These events and accounts of resistance and survival are means of celebrating and affirming our identities as indigenous people. These accounts can be found in songs, art, photographs, stories and other places, and are a means of remembering the journey that indigenous people have taken part in.
Remembering of people relates specifically to the remembering of past events. For indigenous people, these events and the past are laced with painful memories. In this case, remembering is not only about remembering the pain, but also the peoples and communities responses to that pain.
“Both healing and transformation become crucial strategies in any approach which asks a community to remember what they may have decided unconsciously or consciously to forget ” (Smith 1999, p ?).
Indigenizing is about privileging indigenous voices, world view, images, language, stories and history. It is about positioning ones-self and taking on an indigenous world view and prioritising their values. On one hand it may involve the separation and drawing distinction between ones indigenous values and those of non-indigenous peoples. On the other hand, it relates more to the individual taking on an indigenous outlook in all that they do.
This is rooted within the notion of action-research and argues that action requires researchers to be proactive in their approach to research and to become agents of change, where intervention is required. It is not ethical to walk away, or to carry out projects that describe what is already known. Intervention should be used for positive transformation. It is also intended that intervention is aimed at changing institutions or structures that engage or deal with indigenous people, not in changing indigenous peoples to fit within these structures. There are principles for working within this type of project. For instance, the community involved should invite the project in and be involved in setting its parameters, agenda and processes.
Revitalisation relates to indigenous languages, their arts, and cultural practices that are in various stages of crises. Many indigenous languages and practices are dead. The process of revitalisation relates to the reviving of these cultural elements. Some examples of revitalisation efforts in language include the use of education systems, broadcasting, publishing, community-based programmes, sports programmes and other broad initiatives.
Connectedness relates to the relationships between people, space and place. It is about drawing connections between people and the environment in which they live. For Mäori this form of connection could be understood as whakapapa. Connection in other contexts relates specifically to the reconnection of family ties, e.g. in places where children were forcibly taken from indigenous families and adopted out as part of the assimilation process. Finding and recovering these connections requires research in to genealogies and literally finding and tracing people and their movements.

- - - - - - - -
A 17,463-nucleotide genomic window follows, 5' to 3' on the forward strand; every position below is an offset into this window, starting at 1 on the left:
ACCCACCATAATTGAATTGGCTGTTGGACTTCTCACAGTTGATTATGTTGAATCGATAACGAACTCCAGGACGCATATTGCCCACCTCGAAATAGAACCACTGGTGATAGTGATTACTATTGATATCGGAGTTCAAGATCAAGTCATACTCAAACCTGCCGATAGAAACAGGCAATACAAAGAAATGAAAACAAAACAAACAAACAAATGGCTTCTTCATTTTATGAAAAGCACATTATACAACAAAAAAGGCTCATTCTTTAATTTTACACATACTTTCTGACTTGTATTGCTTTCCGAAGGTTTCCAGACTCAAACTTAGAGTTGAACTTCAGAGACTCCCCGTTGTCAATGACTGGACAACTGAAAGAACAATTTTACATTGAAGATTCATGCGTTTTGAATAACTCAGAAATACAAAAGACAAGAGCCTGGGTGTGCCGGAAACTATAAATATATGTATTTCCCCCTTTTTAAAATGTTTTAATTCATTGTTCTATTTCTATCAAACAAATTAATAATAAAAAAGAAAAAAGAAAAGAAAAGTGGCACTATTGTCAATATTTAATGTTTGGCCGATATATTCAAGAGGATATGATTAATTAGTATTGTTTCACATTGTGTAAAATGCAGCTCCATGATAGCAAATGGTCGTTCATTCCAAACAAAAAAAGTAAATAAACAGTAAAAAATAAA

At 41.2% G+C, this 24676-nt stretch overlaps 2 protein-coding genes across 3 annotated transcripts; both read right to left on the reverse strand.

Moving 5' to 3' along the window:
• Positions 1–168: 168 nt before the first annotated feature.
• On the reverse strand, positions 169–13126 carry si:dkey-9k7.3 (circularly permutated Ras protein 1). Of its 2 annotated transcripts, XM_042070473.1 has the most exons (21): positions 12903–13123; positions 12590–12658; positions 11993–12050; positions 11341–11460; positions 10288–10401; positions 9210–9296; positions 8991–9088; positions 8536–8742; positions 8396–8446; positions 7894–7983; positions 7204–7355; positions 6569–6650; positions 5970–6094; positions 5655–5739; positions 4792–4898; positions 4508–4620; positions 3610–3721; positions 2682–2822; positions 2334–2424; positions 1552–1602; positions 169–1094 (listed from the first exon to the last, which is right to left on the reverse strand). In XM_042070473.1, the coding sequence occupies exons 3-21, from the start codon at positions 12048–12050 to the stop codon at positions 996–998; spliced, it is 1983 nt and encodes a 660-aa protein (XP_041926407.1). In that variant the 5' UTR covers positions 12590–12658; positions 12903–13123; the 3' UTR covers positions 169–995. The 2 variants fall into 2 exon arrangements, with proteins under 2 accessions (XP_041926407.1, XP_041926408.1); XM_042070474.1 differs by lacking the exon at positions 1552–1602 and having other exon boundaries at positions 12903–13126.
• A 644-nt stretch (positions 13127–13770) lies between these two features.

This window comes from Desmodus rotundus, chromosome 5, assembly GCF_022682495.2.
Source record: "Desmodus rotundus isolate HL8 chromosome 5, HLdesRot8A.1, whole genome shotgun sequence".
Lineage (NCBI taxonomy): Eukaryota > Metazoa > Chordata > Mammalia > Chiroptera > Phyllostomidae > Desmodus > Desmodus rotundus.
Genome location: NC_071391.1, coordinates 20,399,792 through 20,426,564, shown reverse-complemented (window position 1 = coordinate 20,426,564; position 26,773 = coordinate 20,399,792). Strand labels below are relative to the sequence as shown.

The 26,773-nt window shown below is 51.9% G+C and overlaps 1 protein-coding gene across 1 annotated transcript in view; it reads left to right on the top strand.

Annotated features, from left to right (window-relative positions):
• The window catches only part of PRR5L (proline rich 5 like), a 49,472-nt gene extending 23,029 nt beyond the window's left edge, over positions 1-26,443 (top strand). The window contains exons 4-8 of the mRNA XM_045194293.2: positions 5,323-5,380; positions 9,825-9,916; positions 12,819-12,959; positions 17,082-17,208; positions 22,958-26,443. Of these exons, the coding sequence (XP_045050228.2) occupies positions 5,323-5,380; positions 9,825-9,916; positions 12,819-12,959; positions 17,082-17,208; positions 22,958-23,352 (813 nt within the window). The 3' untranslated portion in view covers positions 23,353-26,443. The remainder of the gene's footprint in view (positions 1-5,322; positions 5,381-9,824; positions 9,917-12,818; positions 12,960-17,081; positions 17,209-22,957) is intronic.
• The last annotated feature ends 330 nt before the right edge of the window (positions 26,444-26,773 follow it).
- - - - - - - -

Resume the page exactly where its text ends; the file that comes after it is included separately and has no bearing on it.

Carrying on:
Connecting is related to issues of identity, place, spiritual relationships and community well-being. Researchers working within indigenous spaces need to be critically aware of these relationships and connections and the inter-relatedness of these things to ensure that their activities connect in positive ways with the communities involved in research.
This involves the critical re-reading and understanding of western histories and the place of indigenous stories within them. Re-reading these western accounts of indigenous history allows us to finding new meaning and understanding about colonisation and how that has impacted on indigenous people. Some use these histories as a means of drawing evidence for claims of injustice done to indigenous people, and as a means of tracking these injustices.
Indigenous people are writing. They are exploring different mediums such as poetry, fiction, non-fiction, plays, song-writing as a means of telling their stories, in their own words and in their own ways. Writing is also an integral part of language revitalisation with the production of more indigenous medium resources needed to cater for those who are learning to read, and those who can read in their indigenous languages.